The Good Faith Estimate, also known as a GFE, shows the interest rate, term, loan amount, and all settlement costs on a particular loan.

The Good Faith Estimate is divided up into several categories:  The loan fees, the Title and closing fees, prepaid interest and fees and reserves for the borrower’s escrow account.

The 800 section of the GFE are the loan fees, including fees actually collected and retained by the lender as well as fees paid to third parties such as the appraiser. These are the fees you will want to compare with different lenders and brokers.

The 1100 section are the fees charged by the title company.

The 1200 section are third party fees paid to governmental agencies in connection with the loan and real estate purchase.

The 1300 section are fees paid to any necessary third parties, such as inspectors.

The 900 section fees are interest from and including the day of closing to the end of the month, any upfront mortgage insurance required, the first year of homeowners insurance premium that will be paid to the borrower’s insurance company at closing.

On the GFE (Good Faith Estimate) you will notice some letters at the end of line 800: PFC, S, F, POC. PFC means Prepaid finance charge. These are the charges that are associated with calculating APR. S means Seller Paid. These are items that the seller will be paying at closing. The F means FHA allowable. These items are permitted by FHA. Lastly the POC stands for Paid Outside of Close. This means that these items will be paid for, generally, before close.

It is important to keep a copy of the original GFE you are shown, to compare it to the final closing statement before you sign your loan documents.

Items checked as pre paid (PFC) finance charges will affect the final APR of your mortgage.

Federal law requires lenders and brokers to provide a written Good Faith Estimate within three days after taking an application associated with a property from a borrower.

Have each mortgage professional go over the Good Faith Estimates with you. Compare the items line by line. If you notice the cost of any item on a GFE significantly higher or lower than that of the same item on other GFE’s, ask the loan officer to explain the difference. Some dishonest loan officers might “low ball” their settlement costs to gain your business.

Sometimes the fees listed on the Good Faith Estimate can change before closing. Some reasons include-

  • Your mortgage broker may have to submit your loan application to a different lender, either to get a better rate or because the underwriter at the first lender didn’t approve your loan (different lenders have different fees)
  • If your appraisal is sent to appraisal review by the lender, some lenders charge a fee for that
  • If you decide to use a different loan program or a different loan amount
  • If you close earlier or later in the month than estimated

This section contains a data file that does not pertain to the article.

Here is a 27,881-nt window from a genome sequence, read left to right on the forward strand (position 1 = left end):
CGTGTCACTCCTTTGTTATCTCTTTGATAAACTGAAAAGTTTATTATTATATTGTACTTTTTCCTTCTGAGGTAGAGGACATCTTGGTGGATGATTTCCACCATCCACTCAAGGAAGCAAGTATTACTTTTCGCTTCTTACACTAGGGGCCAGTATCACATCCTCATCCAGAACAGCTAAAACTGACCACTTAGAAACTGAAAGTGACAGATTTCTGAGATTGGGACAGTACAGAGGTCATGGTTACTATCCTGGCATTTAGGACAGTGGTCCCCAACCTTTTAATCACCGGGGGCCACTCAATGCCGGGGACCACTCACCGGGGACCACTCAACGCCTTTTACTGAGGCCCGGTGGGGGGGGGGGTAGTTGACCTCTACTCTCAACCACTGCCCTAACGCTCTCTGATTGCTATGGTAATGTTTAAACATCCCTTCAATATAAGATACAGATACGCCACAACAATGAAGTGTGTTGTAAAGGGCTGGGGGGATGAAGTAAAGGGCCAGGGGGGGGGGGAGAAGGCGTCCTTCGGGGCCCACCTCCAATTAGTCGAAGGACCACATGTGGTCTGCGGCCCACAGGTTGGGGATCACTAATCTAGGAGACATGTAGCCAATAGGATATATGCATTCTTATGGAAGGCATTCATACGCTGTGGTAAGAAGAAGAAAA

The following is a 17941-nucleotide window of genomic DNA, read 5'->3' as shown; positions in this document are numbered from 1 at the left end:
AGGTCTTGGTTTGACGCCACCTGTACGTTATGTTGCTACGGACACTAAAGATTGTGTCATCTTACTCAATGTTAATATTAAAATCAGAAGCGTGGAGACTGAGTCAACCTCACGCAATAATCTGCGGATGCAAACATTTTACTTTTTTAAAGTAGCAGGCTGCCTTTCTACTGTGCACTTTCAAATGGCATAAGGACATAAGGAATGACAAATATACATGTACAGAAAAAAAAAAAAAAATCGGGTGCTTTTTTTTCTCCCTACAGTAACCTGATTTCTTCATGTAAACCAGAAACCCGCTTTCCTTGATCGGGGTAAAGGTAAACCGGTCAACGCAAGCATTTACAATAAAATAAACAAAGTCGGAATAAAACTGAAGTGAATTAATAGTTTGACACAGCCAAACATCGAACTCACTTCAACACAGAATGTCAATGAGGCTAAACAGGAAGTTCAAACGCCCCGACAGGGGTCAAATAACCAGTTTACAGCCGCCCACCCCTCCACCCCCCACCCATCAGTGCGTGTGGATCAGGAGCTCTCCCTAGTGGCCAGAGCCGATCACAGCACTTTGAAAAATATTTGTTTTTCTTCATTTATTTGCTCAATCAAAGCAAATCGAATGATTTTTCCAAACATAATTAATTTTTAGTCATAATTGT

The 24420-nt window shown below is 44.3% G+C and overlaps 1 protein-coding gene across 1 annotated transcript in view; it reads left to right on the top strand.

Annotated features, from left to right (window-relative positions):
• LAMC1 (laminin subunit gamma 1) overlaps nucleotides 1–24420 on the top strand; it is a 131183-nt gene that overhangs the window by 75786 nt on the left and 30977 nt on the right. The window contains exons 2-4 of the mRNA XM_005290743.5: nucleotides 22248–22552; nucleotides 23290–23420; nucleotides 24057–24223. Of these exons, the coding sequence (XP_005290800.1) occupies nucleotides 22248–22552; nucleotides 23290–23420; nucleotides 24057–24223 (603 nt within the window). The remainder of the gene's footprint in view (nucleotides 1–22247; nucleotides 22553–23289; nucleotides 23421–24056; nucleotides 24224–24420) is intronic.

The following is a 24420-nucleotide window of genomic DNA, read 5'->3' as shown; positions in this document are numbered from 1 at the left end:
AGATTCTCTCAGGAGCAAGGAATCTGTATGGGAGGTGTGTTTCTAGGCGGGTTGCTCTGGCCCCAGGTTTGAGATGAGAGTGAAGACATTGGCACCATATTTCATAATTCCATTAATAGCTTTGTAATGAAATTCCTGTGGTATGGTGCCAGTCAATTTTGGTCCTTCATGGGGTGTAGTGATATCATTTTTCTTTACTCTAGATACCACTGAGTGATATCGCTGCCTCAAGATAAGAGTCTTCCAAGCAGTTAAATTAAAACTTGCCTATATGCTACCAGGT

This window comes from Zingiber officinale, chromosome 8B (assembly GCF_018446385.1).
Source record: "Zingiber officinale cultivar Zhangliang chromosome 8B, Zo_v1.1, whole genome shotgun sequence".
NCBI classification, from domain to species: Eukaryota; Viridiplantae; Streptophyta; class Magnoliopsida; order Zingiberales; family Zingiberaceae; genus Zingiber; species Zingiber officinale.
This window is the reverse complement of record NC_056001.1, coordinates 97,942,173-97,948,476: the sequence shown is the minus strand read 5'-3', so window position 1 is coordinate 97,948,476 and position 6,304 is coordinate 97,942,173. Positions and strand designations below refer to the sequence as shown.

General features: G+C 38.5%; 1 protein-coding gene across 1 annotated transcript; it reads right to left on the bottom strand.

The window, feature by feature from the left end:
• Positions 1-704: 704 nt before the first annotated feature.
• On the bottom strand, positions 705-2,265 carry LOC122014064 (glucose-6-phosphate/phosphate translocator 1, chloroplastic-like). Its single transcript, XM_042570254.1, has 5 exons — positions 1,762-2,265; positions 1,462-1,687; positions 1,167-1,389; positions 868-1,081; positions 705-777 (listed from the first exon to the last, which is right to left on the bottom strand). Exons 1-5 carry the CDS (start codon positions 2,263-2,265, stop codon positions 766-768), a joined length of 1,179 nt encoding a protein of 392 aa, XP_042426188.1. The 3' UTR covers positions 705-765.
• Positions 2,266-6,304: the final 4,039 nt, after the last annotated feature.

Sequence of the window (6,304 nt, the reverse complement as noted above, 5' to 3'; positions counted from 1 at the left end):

• If you decide to use a different home owner’s insurance company, policy, or deductible amount

Generally, other fees may vary a little as they are estimates (such as courier fees, which will rise as more packages are sent), but they should be pretty close.

In some states, if there are changes to the initial estimate but before closing, new GFE’s are required to be sent out prior to closing.

A Good Faith Estimate can inform you of the some or all of the costs necessary to complete a real estate transaction, but changes such as title, real estate or lender issues may arise through no fault of your mortgage broker. While your mortgage broker is responsible for giving you a Good Faith Estimate, it is not the responsibility of your mortgage broker to guarantee third party costs.

It is important for borrowers to understand the Good Faith Estimate because the fees listed are what they are being charged to close their loan transaction. Borrowers should have all fees explained to them by their loan officer and to challenge any fees they feel are unnecessary.

The Good Faith Estimate also discloses the interest rate on the loan, the approximate monthly payment and the amount the borrower will need to bring to closing.  Some sellers pay some or all of the borrowers closing costs.  These amounts are also show on a Good Faith Estimate. 

Understand that a Good Faith Estimate (GFE) is just that, only an estimate. Your costs at closing and the monthly payment can vary from the amount on the GFE.

Good Faith Estimate documents with unrealistically low figures are a common tactic used by less scrupulous mortgage companies to “bait and switch” borrowers by locking them into a loan process with the promise of abnormally low rates and fees, only to change the deal at the last moment, often at the closing table itself.  Be sure to check out who you are working with and make sure they are reputable. 

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